Monday, May 3, 2010

Wilson Ramos Gets the Call as Mauer's Injury Lingers

Joe Mauer is hurt and fantasy owners are sweating. After an MVP season in 2009, Mauer's draft stock was huge, first round huge. However, that MVP season actually caused a bit of a smoke screen. Mauer's history involves injuries and those injuries seemed to just stop worrying fantasy owners this past draft day. One month into the 2010 season, Mauer is hurt again.

The injury is to Mauer's heal and is being described as a "week-to-week" situation. Twins management apparently thinks Mauer may miss chunks of time and so they called upon top catching prospect Wilson Ramos as a replacement.

Ramos is one of the top pitching prospects in baseball. Described as an above average defensive catcher, he can also hit, but how much is the question fantasy owners (Joe Mauer owners in particular) are wondering.

It wasn't a great start for Ramos at triple-A as he was hitting .179/.214/.328 over 67 at-bats. Last season Ramos hit a combined .317/.339/.496 in 224 at-bats between a small stop at rookie ball and most of the season at double-A. Like Mauer, Ramos has some history with injures, hence only 224 at-bats last season.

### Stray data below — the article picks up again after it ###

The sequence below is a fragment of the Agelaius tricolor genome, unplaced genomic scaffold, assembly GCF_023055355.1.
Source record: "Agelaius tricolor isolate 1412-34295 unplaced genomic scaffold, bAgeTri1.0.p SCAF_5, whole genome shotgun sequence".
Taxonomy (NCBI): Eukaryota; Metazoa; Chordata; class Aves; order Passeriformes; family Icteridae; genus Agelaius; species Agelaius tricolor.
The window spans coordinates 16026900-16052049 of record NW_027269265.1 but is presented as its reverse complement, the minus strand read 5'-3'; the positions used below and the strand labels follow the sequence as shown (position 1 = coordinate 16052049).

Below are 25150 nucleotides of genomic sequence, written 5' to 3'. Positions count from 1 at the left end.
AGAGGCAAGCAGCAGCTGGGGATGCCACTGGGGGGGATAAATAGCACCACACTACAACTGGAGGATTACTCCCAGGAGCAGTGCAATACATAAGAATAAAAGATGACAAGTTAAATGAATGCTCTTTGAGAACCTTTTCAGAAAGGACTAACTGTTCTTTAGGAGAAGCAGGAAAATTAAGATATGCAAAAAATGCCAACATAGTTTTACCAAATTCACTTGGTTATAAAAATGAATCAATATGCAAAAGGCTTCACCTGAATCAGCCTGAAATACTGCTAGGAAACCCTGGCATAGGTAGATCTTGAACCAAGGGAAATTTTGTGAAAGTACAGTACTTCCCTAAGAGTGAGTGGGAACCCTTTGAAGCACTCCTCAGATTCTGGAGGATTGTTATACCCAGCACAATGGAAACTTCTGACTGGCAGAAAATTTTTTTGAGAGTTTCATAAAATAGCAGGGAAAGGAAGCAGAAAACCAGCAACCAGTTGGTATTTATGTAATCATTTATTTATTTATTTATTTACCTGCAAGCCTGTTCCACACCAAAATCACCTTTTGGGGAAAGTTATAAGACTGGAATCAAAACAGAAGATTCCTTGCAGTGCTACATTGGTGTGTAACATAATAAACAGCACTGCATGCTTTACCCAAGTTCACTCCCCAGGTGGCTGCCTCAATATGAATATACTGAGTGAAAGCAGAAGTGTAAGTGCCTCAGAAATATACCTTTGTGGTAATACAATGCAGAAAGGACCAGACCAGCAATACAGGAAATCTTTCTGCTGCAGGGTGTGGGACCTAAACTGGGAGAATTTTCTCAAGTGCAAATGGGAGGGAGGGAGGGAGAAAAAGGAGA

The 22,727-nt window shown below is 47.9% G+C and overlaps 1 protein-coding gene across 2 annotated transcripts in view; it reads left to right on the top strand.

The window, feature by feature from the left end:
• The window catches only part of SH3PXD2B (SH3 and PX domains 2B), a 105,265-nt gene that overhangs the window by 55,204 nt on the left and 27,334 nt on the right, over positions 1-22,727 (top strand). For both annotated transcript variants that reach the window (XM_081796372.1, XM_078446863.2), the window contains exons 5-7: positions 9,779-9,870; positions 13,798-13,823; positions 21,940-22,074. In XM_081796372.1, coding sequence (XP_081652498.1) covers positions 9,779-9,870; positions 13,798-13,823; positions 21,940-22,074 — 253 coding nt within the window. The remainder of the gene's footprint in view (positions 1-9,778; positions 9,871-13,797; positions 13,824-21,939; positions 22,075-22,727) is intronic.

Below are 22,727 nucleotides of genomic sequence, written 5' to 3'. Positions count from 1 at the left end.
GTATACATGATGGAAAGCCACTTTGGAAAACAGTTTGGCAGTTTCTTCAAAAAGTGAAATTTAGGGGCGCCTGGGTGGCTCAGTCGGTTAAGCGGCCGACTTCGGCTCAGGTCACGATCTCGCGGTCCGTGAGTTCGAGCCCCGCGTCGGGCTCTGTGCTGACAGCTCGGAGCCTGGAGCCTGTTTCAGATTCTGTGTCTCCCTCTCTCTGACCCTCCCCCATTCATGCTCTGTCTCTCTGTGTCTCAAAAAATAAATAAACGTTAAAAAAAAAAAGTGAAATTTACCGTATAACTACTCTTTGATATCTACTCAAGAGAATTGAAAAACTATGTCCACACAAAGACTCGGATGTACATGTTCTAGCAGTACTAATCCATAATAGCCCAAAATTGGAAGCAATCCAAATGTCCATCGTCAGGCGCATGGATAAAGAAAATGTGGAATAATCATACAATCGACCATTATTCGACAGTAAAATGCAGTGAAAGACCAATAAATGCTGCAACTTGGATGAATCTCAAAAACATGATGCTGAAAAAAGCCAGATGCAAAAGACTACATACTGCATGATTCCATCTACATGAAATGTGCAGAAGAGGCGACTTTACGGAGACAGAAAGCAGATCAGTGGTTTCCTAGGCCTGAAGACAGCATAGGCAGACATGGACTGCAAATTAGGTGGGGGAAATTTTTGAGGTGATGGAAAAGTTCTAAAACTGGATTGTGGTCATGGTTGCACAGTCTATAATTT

Most scouting reports and prospect publications seem to think that Ramos will hit for AVG at the big league level. There is some potential for plus-power, but his plate approach is very contact oriented. He also doesn't draw many walks, which could hurt his fantasy value in OBP leagues.

In his first Major League game on Sunday, Ramos went 4 for 5. While that gets his Major League career off to a fast start, it there are a few factors that should hold back his overall value in 2010. First, Joe Mauer. Mauer will play when he feels he can go. This may require more time off that fantasy owners would like, but it could be what is best for the long run of the season. When Mauer needs the time off, Wilson will play. Second, Ramos' lack of walks may get exploited at the big league level. This could result in a slight rise in strikeouts and weakly hit balls in play, making it difficult for Ramos to hit for enough AVG. Lastly, there is the normal adjustments a rookie must face upon his first big league action. Catchers have an even more difficult transition than most as they must learn a whole new pitching staff on top of trying to maintain good offensive production.

Long term Ramos still profiles as an above average Major League catcher who will hit for AVG and 10-15 home runs per season. However, for 2010, it may be a good idea to find another replacement option should Mauer miss any significant amount of time.
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